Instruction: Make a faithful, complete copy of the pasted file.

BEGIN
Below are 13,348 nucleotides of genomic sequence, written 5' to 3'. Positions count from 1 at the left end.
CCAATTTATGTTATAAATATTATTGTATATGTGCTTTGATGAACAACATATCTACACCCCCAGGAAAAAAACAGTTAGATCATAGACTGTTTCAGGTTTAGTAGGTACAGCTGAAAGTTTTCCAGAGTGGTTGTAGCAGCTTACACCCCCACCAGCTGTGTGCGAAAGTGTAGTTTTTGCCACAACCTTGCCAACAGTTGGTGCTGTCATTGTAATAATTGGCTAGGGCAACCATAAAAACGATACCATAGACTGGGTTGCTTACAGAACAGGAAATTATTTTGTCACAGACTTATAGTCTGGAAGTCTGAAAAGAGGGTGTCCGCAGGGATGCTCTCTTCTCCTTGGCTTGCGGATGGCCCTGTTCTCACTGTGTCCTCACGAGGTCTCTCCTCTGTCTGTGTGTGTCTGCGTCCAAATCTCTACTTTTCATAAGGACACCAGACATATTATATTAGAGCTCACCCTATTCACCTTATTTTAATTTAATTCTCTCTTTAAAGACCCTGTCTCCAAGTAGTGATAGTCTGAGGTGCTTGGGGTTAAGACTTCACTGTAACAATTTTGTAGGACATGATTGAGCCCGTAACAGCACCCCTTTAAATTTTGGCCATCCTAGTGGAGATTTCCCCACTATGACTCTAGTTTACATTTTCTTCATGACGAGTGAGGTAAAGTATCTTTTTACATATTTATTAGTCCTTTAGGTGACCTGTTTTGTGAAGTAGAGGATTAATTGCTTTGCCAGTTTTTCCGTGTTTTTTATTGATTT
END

Below are 13,348 nucleotides of genomic sequence, written 5' to 3'. Positions count from 1 at the left end.
CCAATTTATGTTATAAATATTATTGTATATGTGCTTTGATGAACAACATATCTACACCCCCAGGAAAAAAACAGTTAGATCATAGACTGTTTCAGGTTTAGTAGGTACAGCTGAAAGTTTTCCAGAGTGGTTGTAGCAGCTTACACCCCCACCAGCTGTGTGCGAAAGTGTAGTTTTTGCCACAACCTTGCCAACAGTTGGTGCTGTCATTGTAATAATTGGCTAGGGCAACCATAAAAACGATACCATAGACTGGGTTGCTTACAGAACAGGAAATTATTTTGTCACAGACTTATAGTCTGGAAGTCTGAAAAGAGGGTGTCCGCAGGGATGCTCTCTTCTCCTTGGCTTGCGGATGGCCCTGTTCTCACTGTGTCCTCACGAGGTCTCTCCTCTGTCTGTGTGTGTCTGCGTCCAAATCTCTACTTTTCATAAGGACACCAGACATATTATATTAGAGCTCACCCTATTCACCTTATTTTAATTTAATTCTCTCTTTAAAGACCCTGTCTCCAAGTAGTGATAGTCTGAGGTGCTTGGGGTTAAGACTTCACTGTAACAATTTTGTAGGACATGATTGAGCCCGTAACAGCACCCCTTTAAATTTTGGCCATCCTAGTGGAGATTTCCCCACTATGACTCTAGTTTACATTTTCTTCATGACGAGTGAGGTAAAGTATCTTTTTACATATTTATTAGTCCTTTAGGTGACCTGTTTTGTGAAGTAGAGGATTAATTGCTTTGCCAGTTTTTCCGTGTTTTTTATTGATTT